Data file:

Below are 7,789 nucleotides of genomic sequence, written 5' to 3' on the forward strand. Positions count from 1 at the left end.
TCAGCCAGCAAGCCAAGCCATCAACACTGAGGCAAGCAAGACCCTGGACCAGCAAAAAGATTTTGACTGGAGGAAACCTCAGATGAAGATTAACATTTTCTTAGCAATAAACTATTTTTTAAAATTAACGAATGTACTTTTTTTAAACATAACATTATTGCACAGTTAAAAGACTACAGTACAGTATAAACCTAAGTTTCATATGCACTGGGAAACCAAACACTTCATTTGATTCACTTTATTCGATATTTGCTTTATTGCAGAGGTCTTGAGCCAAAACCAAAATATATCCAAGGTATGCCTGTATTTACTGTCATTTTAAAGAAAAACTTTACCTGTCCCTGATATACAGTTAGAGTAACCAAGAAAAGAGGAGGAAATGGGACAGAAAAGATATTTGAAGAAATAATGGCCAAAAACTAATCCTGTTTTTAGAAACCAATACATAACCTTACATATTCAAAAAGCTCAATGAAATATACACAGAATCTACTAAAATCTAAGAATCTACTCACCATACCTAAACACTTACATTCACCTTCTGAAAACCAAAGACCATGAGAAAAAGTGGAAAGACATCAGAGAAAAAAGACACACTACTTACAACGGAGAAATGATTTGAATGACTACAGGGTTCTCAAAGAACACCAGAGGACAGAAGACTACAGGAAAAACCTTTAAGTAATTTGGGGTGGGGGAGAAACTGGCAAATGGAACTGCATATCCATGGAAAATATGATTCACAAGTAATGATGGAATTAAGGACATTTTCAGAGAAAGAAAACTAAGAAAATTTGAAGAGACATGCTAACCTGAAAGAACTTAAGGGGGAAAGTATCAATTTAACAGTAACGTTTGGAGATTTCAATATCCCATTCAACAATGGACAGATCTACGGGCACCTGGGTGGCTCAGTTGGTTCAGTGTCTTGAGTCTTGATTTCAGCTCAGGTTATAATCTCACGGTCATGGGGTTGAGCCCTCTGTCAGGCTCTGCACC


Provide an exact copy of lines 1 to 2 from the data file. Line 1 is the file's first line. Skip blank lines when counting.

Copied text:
Below are 7,789 nucleotides of genomic sequence, written 5' to 3' on the forward strand. Positions count from 1 at the left end.
TCAGCCAGCAAGCCAAGCCATCAACACTGAGGCAAGCAAGACCCTGGACCAGCAAAAAGATTTTGACTGGAGGAAACCTCAGATGAAGATTAACATTTTCTTAGCAATAAACTATTTTTTAAAATTAACGAATGTACTTTTTTTAAACATAACATTATTGCACAGTTAAAAGACTACAGTACAGTATAAACCTAAGTTTCATATGCACTGGGAAACCAAACACTTCATTTGATTCACTTTATTCGATATTTGCTTTATTGCAGAGGTCTTGAGCCAAAACCAAAATATATCCAAGGTATGCCTGTATTTACTGTCATTTTAAAGAAAAACTTTACCTGTCCCTGATATACAGTTAGAGTAACCAAGAAAAGAGGAGGAAATGGGACAGAAAAGATATTTGAAGAAATAATGGCCAAAAACTAATCCTGTTTTTAGAAACCAATACATAACCTTACATATTCAAAAAGCTCAATGAAATATACACAGAATCTACTAAAATCTAAGAATCTACTCACCATACCTAAACACTTACATTCACCTTCTGAAAACCAAAGACCATGAGAAAAAGTGGAAAGACATCAGAGAAAAAAGACACACTACTTACAACGGAGAAATGATTTGAATGACTACAGGGTTCTCAAAGAACACCAGAGGACAGAAGACTACAGGAAAAACCTTTAAGTAATTTGGGGTGGGGGAGAAACTGGCAAATGGAACTGCATATCCATGGAAAATATGATTCACAAGTAATGATGGAATTAAGGACATTTTCAGAGAAAGAAAACTAAGAAAATTTGAAGAGACATGCTAACCTGAAAGAACTTAAGGGGGAAAGTATCAATTTAACAGTAACGTTTGGAGATTTCAATATCCCATTCAACAATGGACAGATCTACGGGCACCTGGGTGGCTCAGTTGGTTCAGTGTCTTGAGTCTTGATTTCAGCTCAGGTTATAATCTCACGGTCATGGGGTTGAGCCCTCTGTCAGGCTCTGCACC